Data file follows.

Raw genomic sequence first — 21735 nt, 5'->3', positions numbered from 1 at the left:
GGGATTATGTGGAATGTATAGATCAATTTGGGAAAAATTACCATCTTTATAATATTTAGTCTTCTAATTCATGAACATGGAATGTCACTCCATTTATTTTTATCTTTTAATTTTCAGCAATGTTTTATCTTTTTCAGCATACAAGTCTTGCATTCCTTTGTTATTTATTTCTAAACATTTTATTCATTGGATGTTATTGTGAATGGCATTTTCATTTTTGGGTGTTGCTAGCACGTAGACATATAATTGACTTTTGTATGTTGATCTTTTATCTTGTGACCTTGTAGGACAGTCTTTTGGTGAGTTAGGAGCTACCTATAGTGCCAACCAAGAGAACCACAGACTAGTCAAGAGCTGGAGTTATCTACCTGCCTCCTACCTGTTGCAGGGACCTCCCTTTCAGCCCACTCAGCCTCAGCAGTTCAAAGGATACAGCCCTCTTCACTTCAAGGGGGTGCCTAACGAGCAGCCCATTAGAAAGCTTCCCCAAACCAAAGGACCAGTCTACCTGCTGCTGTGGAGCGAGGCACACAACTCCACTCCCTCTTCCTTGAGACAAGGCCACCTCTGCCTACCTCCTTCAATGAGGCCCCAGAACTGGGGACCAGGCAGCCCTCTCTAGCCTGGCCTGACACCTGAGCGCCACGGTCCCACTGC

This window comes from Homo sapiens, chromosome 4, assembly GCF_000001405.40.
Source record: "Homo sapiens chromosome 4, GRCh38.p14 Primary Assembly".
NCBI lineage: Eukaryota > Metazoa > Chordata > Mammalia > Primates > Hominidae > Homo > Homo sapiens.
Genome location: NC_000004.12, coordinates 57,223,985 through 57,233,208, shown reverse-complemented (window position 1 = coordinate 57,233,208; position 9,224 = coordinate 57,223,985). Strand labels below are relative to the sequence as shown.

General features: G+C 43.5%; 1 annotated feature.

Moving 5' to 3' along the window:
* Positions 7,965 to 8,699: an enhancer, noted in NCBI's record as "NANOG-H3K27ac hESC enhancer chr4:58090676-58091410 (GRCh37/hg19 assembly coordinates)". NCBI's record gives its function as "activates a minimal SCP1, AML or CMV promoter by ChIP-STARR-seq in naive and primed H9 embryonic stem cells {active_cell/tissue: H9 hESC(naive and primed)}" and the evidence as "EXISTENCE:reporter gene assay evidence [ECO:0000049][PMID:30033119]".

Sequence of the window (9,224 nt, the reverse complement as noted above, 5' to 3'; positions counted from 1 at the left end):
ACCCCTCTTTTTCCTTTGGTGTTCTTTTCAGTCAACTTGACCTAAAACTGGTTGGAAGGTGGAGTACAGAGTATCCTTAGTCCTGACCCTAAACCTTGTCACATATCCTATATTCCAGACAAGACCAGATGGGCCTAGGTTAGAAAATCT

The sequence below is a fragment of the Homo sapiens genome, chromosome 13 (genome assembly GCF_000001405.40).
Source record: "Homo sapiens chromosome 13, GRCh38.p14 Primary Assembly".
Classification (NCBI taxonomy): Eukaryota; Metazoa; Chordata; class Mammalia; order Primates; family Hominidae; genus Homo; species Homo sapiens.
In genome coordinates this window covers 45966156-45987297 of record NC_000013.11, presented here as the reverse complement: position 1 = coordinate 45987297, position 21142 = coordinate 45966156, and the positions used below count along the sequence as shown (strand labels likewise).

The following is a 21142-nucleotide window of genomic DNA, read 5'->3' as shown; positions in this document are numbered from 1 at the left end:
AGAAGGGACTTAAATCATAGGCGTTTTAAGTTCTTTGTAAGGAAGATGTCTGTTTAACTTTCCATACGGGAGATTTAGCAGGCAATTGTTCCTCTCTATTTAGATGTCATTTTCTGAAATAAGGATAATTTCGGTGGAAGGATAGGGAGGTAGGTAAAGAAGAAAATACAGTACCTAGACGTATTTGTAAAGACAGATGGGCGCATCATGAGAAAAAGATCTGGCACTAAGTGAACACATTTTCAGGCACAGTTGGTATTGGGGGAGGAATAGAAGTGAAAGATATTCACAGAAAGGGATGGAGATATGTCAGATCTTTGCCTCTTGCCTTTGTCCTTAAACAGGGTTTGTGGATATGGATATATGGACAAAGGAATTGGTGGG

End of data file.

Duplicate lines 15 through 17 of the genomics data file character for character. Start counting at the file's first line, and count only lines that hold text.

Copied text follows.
In genome coordinates this window covers 45966156-45987297 of record NC_000013.11, presented here as the reverse complement: position 1 = coordinate 45987297, position 21142 = coordinate 45966156, and the positions used below count along the sequence as shown (strand labels likewise).

The following is a 21142-nucleotide window of genomic DNA, read 5'->3' as shown; positions in this document are numbered from 1 at the left end:
AGAAGGGACTTAAATCATAGGCGTTTTAAGTTCTTTGTAAGGAAGATGTCTGTTTAACTTTCCATACGGGAGATTTAGCAGGCAATTGTTCCTCTCTATTTAGATGTCATTTTCTGAAATAAGGATAATTTCGGTGGAAGGATAGGGAGGTAGGTAAAGAAGAAAATACAGTACCTAGACGTATTTGTAAAGACAGATGGGCGCATCATGAGAAAAAGATCTGGCACTAAGTGAACACATTTTCAGGCACAGTTGGTATTGGGGGAGGAATAGAAGTGAAAGATATTCACAGAAAGGGATGGAGATATGTCAGATCTTTGCCTCTTGCCTTTGTCCTTAAACAGGGTTTGTGGATATGGATATATGGACAAAGGAATTGGTGGG